The European Union Emissions Trading Scheme (EU ETS), the largest emissions cap-and-trade scheme in the world, commenced on January 1, 2005. In addition, the United Kingdom's Climate Change Act 2008 has established the world's first legally binding emissions-reduction target, which requires at least an 80% reduction on 1990 emissions levels in the United Kingdom by 2050. The following article gives a brief overview of the EU ETS and of some of the steps being taken to reach the 80% reduction target under the Climate Change Act 2008.
The EU ETS, entered into under the provisions of the European Union (EU) Emissions Trading Directive, represents one of the steps taken by the EU to meet its greenhouse-gas-emissions reduction target under the Kyoto Protocol. In accordance with the Kyoto Protocol, the EU is aiming to attain an 8% reduction on 1990 emissions levels during the Protocol's first "commitment period" (2008-2012), while the UK itself is seeking to achieve a 12.5% reduction in that period. The EU ETS is being rolled out in phases, the first of which ran from 2005 to 2007 and the second of which is running from 2008 until 2012. In preparation for the third phase, commencing in 2013, the EU is reviewing the Emissions Trading Directive.
In connection with the 80% reduction target under the Climate Change Act 2008, the United Kingdom government intends to publish, with the advice of the Committee on Climate Change, a series of five-year "carbon budgets," the first of which covers the first Kyoto Protocol "commitment period" (2008-2012). The government has also produced the UK Low Carbon Transition Plan, describing how the United Kingdom will meet the cut in emissions set out in the budget, which requires a reduction of 34% on 1990 levels by 2020. A key objective of the United Kingdom's low-carbon industrial strategy is to try to ensure that British businesses and workers are equipped to maximise the economic opportunities and minimise the costs involved in moving to a low-carbon economy.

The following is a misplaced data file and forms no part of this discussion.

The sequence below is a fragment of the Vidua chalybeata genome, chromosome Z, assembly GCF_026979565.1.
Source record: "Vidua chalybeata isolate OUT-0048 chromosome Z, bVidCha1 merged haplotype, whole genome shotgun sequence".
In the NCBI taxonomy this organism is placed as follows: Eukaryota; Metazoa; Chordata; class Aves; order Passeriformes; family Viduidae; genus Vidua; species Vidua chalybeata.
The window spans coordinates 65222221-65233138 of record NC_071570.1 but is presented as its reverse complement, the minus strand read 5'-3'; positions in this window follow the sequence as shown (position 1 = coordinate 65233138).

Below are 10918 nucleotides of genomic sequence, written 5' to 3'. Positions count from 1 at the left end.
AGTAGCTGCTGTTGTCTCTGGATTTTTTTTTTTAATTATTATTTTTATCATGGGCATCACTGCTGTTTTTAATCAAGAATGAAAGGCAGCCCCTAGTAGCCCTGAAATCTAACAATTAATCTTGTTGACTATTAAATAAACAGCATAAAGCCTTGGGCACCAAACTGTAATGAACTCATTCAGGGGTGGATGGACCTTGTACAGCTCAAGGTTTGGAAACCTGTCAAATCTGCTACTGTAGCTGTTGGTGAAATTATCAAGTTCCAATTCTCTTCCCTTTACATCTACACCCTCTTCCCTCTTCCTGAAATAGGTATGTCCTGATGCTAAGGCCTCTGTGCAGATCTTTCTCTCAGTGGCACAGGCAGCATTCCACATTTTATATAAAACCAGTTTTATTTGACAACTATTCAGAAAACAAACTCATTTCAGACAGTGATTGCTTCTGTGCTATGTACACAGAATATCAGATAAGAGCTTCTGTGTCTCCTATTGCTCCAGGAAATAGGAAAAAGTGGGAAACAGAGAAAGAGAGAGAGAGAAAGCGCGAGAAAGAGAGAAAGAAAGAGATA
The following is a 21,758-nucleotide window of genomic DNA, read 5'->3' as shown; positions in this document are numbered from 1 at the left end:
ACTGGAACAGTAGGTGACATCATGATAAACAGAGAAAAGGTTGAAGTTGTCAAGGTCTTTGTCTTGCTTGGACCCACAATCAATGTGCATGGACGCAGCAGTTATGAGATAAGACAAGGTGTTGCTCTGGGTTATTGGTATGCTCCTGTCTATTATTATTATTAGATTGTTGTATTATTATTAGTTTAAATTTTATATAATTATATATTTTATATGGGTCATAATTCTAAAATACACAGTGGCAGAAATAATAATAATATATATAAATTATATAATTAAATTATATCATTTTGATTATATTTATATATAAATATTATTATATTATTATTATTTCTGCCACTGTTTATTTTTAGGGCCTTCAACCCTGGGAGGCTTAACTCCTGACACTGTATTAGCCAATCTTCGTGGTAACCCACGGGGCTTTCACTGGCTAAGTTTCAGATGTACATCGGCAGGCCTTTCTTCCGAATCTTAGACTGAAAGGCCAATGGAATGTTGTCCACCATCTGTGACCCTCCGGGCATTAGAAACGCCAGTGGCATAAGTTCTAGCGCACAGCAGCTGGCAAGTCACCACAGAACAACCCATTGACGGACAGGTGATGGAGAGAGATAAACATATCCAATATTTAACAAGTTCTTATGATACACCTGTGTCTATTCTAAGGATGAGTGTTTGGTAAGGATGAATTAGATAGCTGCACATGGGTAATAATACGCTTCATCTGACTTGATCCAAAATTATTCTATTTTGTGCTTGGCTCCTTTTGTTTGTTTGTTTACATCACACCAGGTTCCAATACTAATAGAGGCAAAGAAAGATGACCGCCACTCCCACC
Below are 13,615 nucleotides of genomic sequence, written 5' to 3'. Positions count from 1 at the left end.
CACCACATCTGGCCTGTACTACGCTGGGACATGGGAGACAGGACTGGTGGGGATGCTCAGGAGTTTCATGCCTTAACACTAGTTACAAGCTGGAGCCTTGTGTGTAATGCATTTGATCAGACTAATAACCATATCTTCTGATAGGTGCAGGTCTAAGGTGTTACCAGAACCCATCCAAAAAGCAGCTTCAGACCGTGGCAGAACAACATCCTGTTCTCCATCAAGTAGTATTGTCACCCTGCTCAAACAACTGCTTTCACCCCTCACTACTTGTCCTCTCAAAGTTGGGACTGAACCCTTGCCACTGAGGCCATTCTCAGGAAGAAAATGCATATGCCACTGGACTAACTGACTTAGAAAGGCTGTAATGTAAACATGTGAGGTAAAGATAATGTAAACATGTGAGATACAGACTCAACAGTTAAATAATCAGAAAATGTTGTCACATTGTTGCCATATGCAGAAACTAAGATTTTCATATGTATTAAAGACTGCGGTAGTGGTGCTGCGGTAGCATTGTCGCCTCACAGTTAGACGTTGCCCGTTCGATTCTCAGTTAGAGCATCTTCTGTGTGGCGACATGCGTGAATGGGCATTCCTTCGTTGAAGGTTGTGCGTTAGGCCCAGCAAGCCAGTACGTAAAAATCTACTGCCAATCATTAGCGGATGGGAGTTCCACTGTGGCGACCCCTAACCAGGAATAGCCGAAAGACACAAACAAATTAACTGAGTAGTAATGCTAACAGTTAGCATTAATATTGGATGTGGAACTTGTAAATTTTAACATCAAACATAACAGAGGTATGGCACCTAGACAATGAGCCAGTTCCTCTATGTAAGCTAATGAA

Currently, the EU ETS applies to four areas of industrial activity: energy activities (including, in particular, electricity generation); production and processing of ferrous metals; mineral industries; and pulp-and-paper industries. It is currently expected that aviation will be added to the list beginning in 2012. UK law requires all installations carrying out any of the above activities to hold a Greenhouse Gas Emissions Permit and to monitor and report emissions.
EU Member State governments are required to set emissions limits for all installations in their country covered by the scheme, and each installation is then allocated allowances equal to that cap for the phase in question. Under the current UK National Allocation Plan, the Government allocated most of the emissions allowances among the installations affected by the scheme without charge, but 7% of the allowances - which would in the main have gone to large electricity producers - were auctioned. It is currently expected that the percentage of total emissions allowances to be auctioned will increase over time. Allowances in the EU ETS are held in electronically registered accounts , overseen by a central EU administrator.
As with other cap-and-trade schemes, the broad objective of the EU ETS is to provide an incentive-based system that will trigger investment in future energy efficiency and cleaner technology. Under the scheme, installations can meet their cap either by reducing their emissions below the cap - in which case, they are then free to sell any surplus - or, to the extent their emissions exceed their cap, by buying emissions allowances from others (including certain carbon credits derived from certain international climate-change projects) to cover the difference. As a result, a secondary market in allowances has developed.